A ruling on the copyright to Superman was decided in part by Facebook ruling
Appeals courts said Warner Bros 2001 deal with creator's family is binding
That's similar to how court ruled in Facebook's battle with Winklevoss twins
Attorney says Superman ruling was "inevitable" because of Facebook
Warner Bros. scored a huge victory in the long-running and byzantine legal battle over the copyright to Superman yesterday, thanks to a ruling by 9th Circuit Court of Appeals that cements the studio’s control over the lucrative superhero character.
The decision drew, in part, on precedent established in a lawsuit against Facebook by the Winklevoss twins and held that a 2001 agreement between the heirs of Superman co-creator Jerry Siegel and Warner Bros was indeed binding and that a district judge in a 2008 case had “erred” in granting the Siegel heirs partial copyright.
This decision follows a ruling last October that denied any part of the copyright to the heirs of Superman’s other co-creator, Joe Shuster. Shuster and Siegel famously sold their creation to DC Comics for a mere $130 in 1938, long before the character went on to become a multi-billion dollar franchise for the studio, thanks to the success of numerous Hollywood blockbusters, television shows and other merchandise.
The recent ruling on the fate of Superman hinged upon a 2001 agreement between the Siegel heirs and Warner Bros, which the Siegels had claimed was not finalized and therefore not enforceable. In their decision on the case, the 9th Circuit repeatedly cited a lawsuit involving Facebook as precedent, wherein the Winklevoss brothers — who sued the social media site for allegedly stealing their idea – had similarly claimed that an earlier mediated agreement was non-binding. The court disagreed, and found that under California law, a “term sheet” agreement could be enforceable “even though everyone understood that certain material aspects of the deal would be papered later.”
Jeff Trexler, an attorney and law professor who previously served as a clerk in the 9th Circuit, told Wired that while “it’s entirely possible that the court would have reached the same outcome without the Facebook ruling… Facebook made it practically inevitable.”
Wired reached out for comment to Warner Bros, who responded:
“This is a great day for Superman, for his fans, for DC Entertainment and for Warner Bros. Today’s ruling vindicates DC Comics’ long-held position that it entered into a binding agreement with the Jerry Siegel family in 2001.The Court’s decision paves the way for the Siegels finally to receive the compensation they negotiated for and which DC has been prepared to pay for over a decade. We are extremely pleased that Superman’s adventures can continue to be enjoyed across all media platforms worldwide for generations to come.”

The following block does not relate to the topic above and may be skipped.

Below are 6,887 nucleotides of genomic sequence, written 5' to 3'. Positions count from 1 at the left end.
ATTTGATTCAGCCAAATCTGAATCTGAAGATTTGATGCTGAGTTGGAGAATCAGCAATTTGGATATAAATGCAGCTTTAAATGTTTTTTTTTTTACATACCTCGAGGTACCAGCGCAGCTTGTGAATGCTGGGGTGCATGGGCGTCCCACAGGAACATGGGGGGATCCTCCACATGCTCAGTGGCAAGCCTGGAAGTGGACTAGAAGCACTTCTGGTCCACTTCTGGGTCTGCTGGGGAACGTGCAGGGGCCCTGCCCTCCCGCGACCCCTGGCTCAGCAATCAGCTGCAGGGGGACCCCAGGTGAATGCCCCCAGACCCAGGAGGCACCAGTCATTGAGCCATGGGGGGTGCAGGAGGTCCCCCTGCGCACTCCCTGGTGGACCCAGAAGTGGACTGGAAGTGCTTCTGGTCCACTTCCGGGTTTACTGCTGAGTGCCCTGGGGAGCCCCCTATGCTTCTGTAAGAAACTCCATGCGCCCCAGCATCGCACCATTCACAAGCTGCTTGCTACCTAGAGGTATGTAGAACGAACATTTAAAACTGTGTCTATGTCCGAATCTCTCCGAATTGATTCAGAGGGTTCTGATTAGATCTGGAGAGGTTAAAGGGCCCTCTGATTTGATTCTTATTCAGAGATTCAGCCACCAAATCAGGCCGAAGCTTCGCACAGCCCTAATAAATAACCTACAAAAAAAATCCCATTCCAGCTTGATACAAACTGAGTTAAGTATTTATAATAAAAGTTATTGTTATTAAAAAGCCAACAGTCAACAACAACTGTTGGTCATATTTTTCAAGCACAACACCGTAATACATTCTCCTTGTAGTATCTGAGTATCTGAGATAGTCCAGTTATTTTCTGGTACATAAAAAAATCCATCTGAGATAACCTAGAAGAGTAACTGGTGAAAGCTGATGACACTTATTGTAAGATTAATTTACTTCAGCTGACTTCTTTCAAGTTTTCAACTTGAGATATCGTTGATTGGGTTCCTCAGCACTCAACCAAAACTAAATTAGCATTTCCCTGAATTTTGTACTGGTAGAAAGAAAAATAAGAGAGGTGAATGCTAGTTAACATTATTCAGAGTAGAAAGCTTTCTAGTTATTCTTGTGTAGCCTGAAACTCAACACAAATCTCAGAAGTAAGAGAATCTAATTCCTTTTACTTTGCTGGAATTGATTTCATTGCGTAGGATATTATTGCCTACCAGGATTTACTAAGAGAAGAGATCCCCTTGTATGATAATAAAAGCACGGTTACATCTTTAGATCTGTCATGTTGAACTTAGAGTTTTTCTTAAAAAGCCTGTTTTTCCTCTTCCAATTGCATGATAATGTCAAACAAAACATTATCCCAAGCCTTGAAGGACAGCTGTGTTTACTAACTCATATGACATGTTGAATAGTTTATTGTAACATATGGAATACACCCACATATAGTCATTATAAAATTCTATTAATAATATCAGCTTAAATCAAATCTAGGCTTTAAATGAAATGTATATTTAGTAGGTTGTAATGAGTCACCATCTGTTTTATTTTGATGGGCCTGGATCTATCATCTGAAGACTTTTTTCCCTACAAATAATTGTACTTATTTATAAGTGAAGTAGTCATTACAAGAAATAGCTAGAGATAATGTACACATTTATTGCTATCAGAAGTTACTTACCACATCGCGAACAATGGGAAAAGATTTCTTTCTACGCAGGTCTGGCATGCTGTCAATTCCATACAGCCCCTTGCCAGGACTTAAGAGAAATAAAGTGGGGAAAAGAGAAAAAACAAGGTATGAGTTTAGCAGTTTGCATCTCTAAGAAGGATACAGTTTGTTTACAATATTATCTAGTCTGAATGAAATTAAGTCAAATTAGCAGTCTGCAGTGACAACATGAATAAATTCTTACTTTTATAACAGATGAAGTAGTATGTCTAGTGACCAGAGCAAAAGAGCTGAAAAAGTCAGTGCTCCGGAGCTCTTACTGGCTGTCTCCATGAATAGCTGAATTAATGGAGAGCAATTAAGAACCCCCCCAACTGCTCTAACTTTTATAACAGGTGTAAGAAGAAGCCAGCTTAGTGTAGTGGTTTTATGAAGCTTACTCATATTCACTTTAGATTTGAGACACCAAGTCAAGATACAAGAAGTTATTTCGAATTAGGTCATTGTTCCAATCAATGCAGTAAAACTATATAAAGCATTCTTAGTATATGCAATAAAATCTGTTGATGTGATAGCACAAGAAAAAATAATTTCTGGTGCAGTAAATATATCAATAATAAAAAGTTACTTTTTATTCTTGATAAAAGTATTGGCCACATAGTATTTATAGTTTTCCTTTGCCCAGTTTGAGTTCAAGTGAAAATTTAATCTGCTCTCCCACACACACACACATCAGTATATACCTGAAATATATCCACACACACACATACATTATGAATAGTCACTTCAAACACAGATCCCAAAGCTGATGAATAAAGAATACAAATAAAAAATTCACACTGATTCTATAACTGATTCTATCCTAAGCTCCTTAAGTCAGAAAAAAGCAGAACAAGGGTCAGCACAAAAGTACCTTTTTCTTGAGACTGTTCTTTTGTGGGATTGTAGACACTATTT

The decision comes at a fortunate time for the studio, whose new Superman reboot “Man of Steel” heads to theaters in June. Before the latest ruling, Warner Bros. would have been unable to create new “derivative works” based on Superman’s first appearance in Action Comics #1 — presumably including Superman films — without accounting for the profits to the Siegels as co-owners, complicating plans for a potential Man of Steel sequel and the Justice League movie slated for 2015.
Now, Warner Bros. will likely be able to proceed without further hindrance, ending a nearly 65-year legal battle whose uglier moments included a letter from Siegel’s dying widow (the original model for Lois Lane) accusing the Warner Bros. lawyers of harassment and a still-ongoing lawsuit by Warner Bros. accusing the Siegel’s lawyer Marc Toberoff of misconduct.
In 2011, Jerry Siegel’s daughter Laura Siegel Larson published a letter likening her family’s legal battle with Warner Bros. to a “David versus Goliath struggle” and said that her father had “co-created Superman as the ‘champion of the oppressed … sworn to devote his existence to helping those in need!’ But sadly his dying wish, for his family to regain his rightful share of Superman, has become a cautionary tale for writers and artists everywhere.”